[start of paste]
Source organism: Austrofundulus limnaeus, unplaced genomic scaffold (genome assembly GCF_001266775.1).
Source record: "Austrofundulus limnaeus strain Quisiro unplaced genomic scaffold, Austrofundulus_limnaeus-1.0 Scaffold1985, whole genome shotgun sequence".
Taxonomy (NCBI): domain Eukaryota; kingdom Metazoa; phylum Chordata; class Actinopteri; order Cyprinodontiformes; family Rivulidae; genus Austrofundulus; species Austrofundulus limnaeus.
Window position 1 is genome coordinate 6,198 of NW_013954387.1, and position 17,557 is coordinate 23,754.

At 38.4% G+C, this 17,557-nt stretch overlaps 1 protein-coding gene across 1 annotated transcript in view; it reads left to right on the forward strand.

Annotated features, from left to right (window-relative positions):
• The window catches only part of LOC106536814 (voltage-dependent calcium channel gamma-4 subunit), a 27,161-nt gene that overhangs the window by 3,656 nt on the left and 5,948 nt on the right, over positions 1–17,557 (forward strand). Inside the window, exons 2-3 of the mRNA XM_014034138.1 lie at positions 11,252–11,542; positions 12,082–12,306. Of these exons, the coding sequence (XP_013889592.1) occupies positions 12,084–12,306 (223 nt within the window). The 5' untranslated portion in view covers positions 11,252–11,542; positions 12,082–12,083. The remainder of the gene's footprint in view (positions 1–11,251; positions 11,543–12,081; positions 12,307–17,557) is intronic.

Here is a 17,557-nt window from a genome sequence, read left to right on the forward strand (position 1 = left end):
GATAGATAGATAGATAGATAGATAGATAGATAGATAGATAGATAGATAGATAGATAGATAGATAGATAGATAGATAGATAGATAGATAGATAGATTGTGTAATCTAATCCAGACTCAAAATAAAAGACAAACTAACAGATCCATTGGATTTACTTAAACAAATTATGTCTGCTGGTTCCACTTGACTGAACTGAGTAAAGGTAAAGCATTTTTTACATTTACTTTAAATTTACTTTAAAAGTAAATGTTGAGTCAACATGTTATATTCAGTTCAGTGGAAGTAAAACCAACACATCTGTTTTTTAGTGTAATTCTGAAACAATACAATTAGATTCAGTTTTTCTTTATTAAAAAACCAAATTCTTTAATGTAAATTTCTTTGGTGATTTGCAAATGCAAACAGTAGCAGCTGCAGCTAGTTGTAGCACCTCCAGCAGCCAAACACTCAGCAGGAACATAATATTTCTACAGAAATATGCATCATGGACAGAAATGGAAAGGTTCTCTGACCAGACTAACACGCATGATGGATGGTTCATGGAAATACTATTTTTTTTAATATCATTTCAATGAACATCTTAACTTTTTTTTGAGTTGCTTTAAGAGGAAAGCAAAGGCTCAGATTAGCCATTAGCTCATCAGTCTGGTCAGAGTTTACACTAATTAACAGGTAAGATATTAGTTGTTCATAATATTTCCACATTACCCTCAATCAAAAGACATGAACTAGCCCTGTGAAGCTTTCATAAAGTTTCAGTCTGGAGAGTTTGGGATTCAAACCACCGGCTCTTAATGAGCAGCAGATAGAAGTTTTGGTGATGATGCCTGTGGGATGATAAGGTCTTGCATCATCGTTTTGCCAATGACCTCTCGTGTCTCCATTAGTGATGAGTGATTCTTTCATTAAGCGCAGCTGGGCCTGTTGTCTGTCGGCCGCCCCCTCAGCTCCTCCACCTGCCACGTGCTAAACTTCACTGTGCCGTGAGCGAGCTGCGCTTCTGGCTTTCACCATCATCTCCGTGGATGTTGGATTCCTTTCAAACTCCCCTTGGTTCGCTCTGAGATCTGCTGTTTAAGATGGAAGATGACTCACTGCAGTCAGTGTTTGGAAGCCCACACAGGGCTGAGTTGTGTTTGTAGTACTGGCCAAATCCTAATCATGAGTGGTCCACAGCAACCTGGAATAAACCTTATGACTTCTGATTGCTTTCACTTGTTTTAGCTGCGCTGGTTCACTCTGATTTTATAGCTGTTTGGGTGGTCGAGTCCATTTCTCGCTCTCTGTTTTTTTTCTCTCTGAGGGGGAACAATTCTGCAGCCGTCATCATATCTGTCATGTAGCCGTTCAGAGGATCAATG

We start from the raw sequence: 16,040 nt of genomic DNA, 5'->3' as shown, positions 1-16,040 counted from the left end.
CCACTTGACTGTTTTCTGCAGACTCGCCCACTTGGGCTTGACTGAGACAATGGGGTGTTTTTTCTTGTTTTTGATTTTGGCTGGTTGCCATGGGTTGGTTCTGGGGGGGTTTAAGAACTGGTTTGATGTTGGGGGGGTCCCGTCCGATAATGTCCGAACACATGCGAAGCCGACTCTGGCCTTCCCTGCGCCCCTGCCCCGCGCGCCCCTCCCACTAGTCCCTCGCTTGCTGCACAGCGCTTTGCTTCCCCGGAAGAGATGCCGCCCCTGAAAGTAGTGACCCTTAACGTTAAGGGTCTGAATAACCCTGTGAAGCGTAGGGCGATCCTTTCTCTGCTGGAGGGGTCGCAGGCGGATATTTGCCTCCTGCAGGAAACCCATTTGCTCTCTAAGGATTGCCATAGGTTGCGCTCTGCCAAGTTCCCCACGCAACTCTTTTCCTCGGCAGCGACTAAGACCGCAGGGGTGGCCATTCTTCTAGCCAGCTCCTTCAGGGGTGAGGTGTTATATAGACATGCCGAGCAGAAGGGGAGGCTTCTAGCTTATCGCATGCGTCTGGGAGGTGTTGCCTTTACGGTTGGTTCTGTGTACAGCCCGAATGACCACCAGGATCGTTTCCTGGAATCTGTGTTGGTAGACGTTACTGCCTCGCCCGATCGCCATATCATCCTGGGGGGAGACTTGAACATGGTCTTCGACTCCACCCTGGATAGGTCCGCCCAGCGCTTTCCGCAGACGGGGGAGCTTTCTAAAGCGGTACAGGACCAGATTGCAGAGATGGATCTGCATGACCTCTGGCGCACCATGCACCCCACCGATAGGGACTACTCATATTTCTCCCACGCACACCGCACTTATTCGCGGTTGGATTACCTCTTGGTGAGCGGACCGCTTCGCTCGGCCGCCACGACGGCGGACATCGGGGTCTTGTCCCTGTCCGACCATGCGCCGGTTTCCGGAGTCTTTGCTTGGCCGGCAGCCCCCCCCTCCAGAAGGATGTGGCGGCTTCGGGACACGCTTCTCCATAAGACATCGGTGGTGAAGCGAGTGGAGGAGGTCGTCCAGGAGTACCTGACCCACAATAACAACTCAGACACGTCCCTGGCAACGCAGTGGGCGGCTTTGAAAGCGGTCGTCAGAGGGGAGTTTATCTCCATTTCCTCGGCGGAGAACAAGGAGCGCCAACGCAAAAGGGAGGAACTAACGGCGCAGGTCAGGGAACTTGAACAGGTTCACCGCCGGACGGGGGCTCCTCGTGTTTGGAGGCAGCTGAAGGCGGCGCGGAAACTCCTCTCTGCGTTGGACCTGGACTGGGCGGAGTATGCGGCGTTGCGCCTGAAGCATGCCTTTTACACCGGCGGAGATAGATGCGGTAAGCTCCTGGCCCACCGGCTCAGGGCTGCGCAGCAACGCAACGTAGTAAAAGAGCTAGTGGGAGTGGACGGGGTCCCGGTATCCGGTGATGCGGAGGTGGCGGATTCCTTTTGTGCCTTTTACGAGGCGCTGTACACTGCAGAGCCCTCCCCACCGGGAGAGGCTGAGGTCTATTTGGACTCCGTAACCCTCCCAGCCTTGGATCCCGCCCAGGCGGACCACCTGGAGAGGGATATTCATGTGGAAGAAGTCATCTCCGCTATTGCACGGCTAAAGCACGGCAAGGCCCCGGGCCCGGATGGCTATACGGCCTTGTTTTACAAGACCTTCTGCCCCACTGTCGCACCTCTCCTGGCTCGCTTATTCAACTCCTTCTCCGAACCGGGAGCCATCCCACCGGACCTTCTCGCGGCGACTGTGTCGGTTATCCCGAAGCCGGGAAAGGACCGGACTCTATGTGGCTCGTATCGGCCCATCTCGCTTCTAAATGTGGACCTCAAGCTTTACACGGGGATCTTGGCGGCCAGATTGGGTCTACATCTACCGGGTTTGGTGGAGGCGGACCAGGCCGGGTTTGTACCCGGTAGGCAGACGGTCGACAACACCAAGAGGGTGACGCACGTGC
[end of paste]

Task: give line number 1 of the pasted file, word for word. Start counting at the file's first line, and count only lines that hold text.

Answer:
Source organism: Austrofundulus limnaeus, unplaced genomic scaffold (genome assembly GCF_001266775.1).